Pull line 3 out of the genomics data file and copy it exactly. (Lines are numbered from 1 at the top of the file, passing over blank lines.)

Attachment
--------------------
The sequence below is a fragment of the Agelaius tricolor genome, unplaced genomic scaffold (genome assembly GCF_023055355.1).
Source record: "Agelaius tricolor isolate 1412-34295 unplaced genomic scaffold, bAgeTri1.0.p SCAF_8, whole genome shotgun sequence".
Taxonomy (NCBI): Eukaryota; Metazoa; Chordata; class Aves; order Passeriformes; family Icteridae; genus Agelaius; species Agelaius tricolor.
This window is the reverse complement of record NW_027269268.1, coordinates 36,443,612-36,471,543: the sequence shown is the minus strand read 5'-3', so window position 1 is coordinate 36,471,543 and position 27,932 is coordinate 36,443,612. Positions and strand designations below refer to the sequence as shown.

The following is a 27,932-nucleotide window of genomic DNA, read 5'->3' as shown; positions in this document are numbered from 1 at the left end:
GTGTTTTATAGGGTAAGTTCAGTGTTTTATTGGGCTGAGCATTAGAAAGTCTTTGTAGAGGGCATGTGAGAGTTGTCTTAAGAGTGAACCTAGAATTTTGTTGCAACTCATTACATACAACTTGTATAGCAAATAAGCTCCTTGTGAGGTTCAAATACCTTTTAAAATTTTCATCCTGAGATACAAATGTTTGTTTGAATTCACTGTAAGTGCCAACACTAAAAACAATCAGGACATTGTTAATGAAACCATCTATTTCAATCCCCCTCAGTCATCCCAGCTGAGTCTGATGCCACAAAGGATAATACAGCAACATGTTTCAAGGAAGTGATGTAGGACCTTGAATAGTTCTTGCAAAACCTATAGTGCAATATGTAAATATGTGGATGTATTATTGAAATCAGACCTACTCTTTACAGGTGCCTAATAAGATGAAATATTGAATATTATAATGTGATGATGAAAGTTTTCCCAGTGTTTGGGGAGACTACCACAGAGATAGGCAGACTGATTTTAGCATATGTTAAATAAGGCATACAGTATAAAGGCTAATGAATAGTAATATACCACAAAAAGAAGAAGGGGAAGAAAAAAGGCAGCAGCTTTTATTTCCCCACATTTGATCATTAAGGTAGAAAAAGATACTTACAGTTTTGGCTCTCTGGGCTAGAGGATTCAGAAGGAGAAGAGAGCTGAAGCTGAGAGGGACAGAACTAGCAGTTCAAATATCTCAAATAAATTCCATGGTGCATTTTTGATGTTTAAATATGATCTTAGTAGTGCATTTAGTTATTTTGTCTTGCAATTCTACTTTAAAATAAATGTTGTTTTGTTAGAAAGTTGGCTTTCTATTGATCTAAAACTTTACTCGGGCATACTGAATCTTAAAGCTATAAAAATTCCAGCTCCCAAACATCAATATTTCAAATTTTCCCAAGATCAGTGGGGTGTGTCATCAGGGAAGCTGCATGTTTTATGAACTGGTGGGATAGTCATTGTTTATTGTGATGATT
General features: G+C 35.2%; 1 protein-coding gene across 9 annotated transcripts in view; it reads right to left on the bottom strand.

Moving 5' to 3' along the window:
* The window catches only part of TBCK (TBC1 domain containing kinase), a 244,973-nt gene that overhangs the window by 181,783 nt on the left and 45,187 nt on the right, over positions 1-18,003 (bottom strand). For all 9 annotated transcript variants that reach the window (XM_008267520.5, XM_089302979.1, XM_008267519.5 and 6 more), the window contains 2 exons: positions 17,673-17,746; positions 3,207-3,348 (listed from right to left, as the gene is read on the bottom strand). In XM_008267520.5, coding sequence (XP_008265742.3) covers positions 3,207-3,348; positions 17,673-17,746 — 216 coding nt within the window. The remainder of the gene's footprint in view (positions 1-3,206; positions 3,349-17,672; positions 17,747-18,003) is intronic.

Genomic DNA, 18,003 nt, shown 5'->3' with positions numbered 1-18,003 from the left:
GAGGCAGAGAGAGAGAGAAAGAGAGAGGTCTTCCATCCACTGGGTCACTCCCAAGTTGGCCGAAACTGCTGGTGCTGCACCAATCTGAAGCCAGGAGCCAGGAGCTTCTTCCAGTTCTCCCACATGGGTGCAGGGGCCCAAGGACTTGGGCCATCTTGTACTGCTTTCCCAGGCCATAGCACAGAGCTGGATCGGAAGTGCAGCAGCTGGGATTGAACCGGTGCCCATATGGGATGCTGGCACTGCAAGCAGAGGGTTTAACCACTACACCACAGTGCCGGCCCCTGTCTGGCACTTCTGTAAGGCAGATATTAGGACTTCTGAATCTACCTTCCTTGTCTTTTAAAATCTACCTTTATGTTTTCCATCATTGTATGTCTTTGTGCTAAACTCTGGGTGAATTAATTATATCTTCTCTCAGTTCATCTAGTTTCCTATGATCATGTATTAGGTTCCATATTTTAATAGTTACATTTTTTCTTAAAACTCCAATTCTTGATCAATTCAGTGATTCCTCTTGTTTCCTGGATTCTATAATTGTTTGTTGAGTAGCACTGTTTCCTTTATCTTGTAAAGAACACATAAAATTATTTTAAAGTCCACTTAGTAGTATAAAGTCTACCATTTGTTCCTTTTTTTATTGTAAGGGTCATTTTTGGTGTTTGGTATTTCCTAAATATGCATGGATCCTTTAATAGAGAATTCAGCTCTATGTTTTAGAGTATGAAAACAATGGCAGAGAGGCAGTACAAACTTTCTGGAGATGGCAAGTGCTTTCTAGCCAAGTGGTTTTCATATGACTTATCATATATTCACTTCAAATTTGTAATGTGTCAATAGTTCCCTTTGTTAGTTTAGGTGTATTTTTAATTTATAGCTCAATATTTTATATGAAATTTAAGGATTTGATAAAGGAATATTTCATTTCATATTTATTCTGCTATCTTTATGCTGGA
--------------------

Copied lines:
Taxonomy (NCBI): Eukaryota; Metazoa; Chordata; class Aves; order Passeriformes; family Icteridae; genus Agelaius; species Agelaius tricolor.